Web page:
Saturday, June 16, 2018

"253 Startup Failure Post-Mortems"

From CB Insights, April 17:

It's hard to say goodbye. A compilation of startup failure post-mortems by founders and investors.
Of his many failed experiments, Thomas Edison once said:

I have learned fifty thousand ways it cannot be done and therefore I am fifty thousand times nearer the final successful experiment.”

In the spirit of failure, we dug into the data on startup death and found that 70% of upstart tech companies fail — usually around 20 months after first raising financing (with around $1.3M in total funding closed).

For consumer hardware startups, the stats are especially brutal, with 97% of seed or crowdfunded companies eventually dying or becoming “zombies.”

So why do so many startups flame out? The real reasons can be hard to uncover, but the obituaries written by founders, investors, and journalists offer plenty of clues.

Below is a time-staggered compilation of startup post-mortems for some of the most notable failures in the CB Insights database.

After reading the 253 goodbye letters and investigative takedowns below, check out our rundown for the top 20 reasons that startups shutter.
2018 first update (4/17/2018)
In the last few months, startups have shuttered for reasons ranging from the conventional (Doppler struggled to raise capital to support the production of a complex hardware product), to the regulatory (Coinprism’s CEO cited concerns about the regulatory future of the cryptocurrency space), to the unexpected (connected wine bottle startup Kuvée ran into trouble following fires in Napa Valley).

A number of recently shuttered startups cited fierce incumbent competition as the reason for their closures. Philadelphia-based B2B food delivery startup Zoomer floundered in comparison to UberEats and GrubHub, while video platform Videma had difficulty luring consumers away from established platforms like YouTube and Facebook.

Read on for post-mortems of 11 startups that have shuttered since our last update in October 2017.

Title: ‘Colored coins’ startup Coinprism is shutting down
Product: Coinprism web wallet
In an email to CoinDesk, Coinprism founder and CEO Flavien Charlon wrote:
We didn’t see a business model that would have been viable long term. Regulators are starting to pay attention to the [cryptocurrency] space, and activities around blockchain assets (tokens exchanges, ICO tools and services, etc.) are likely to become heavily regulated in the next 5 years. That means some of these services will have to shut down or restrict their activities, some might go to prison, and only a small number of well capitalized companies will successfully adapt to the regulator’s demands.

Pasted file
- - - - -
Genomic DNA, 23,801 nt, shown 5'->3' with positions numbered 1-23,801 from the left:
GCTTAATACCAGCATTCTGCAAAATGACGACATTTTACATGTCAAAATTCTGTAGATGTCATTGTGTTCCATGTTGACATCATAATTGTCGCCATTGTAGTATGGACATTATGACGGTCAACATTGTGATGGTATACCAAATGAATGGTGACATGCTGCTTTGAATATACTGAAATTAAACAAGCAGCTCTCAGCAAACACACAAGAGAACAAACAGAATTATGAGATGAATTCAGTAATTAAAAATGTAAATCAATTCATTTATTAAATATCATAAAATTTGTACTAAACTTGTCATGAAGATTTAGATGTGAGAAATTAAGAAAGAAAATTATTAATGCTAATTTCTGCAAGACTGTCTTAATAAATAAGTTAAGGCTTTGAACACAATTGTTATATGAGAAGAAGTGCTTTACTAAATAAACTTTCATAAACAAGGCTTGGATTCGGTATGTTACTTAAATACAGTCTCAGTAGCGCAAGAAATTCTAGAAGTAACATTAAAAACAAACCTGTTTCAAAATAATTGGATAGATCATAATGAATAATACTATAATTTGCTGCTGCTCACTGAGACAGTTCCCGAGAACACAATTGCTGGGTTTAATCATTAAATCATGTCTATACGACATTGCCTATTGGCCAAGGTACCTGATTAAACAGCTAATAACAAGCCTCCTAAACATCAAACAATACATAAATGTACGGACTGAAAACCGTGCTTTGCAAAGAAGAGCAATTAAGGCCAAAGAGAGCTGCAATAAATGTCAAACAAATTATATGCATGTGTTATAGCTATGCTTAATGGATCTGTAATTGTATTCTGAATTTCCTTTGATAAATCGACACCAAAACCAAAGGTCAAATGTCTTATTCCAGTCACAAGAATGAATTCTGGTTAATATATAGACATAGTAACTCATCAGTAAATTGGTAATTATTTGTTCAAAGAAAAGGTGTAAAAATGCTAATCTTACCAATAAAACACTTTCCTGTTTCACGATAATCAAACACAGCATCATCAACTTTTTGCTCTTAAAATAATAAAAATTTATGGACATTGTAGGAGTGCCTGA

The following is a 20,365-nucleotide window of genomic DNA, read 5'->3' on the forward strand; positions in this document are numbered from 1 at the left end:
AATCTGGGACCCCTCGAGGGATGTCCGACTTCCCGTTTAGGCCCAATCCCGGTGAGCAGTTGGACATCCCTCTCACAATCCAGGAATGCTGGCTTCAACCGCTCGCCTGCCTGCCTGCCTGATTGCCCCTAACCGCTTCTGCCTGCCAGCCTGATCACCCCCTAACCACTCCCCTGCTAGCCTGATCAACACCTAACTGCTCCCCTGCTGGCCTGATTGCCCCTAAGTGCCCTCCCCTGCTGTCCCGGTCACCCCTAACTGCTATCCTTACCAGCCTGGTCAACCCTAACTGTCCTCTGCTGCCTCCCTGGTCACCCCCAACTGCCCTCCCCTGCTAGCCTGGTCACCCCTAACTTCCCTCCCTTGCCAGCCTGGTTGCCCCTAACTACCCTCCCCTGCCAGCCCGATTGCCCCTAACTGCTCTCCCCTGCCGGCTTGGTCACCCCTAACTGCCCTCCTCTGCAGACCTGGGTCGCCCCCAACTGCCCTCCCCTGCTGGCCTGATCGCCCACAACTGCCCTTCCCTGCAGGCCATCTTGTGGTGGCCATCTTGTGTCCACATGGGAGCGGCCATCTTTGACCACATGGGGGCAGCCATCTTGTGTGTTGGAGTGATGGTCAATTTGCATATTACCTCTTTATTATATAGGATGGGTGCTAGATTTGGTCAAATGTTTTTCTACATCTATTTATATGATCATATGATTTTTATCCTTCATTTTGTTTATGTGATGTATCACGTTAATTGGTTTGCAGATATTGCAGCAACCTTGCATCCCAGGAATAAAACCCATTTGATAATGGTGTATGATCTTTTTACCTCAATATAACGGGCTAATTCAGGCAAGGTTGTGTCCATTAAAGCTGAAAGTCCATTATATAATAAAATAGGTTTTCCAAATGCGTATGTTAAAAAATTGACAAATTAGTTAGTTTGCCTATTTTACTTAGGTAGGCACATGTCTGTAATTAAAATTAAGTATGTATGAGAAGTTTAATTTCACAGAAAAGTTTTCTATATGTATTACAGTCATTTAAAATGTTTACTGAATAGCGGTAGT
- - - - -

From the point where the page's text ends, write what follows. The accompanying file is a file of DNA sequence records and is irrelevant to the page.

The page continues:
Title: I can’t wait for you to see what we do next
Product: Shyp
Shyp CEO Kevin Gibbon published a company post-mortem on LinkedIn after the company shuttered in late March.
Consumer growth slowed. People close to me and the business began to warn that chasing consumers was the wrong strategy. After all, how often do consumers ship things? I didn’t listen.
At the time, I approached everything I did as an engineer. Rather than change direction, I tasked the team with expanding geographically and dreaming up innovative features and growth tactics to further penetrate the consumer market… But, growth at all costs is a dangerous trap that many startups fall into, mine included.
… We decided to keep the popular-but-unprofitable parts of our business running, with small teams of their own behind them. This was a mistake — my mistake. While large, established companies have the financial freedom to explore new product categories for the sake of exploring, for startups it can be irresponsible.
Title: A $178 wine bottle that connects to Wi-Fi raised $6 million from investors, and now the startup is shutting down 
Product: Kuvée connected wine bottles
[It] became clear that, to properly educate the market, we would need a much louder voice and considerably more capital. The last year’s Napa fires affected our ability to scale our customer base over the holiday season and hence our ability to raise the funds required to continue building awareness of Kuvée.
Title: An experienced startup founder learns some new lessons 
Product: IntroNet
Mike Krupit, CEO of IntroNet, a service for professionals to make and track introductions, wrote a lengthy post about the factors that contributed to the company’s failure:
On the surface, the business didn’t succeed in the first two iterations of IntroNet for the same reason that 90% of tech startups fail: we did not find a product-market fit before the end of our cash. It’s a math equation that is pretty deterministic. Why didn’t we find product-market fit? Perhaps we were solving for a pain (e.g., LinkedIn sucks) instead of a real problem (e.g., I can’t find expertise)? Did we try to change user behavior in a way that wasn’t tractable? Yes, probably all of that....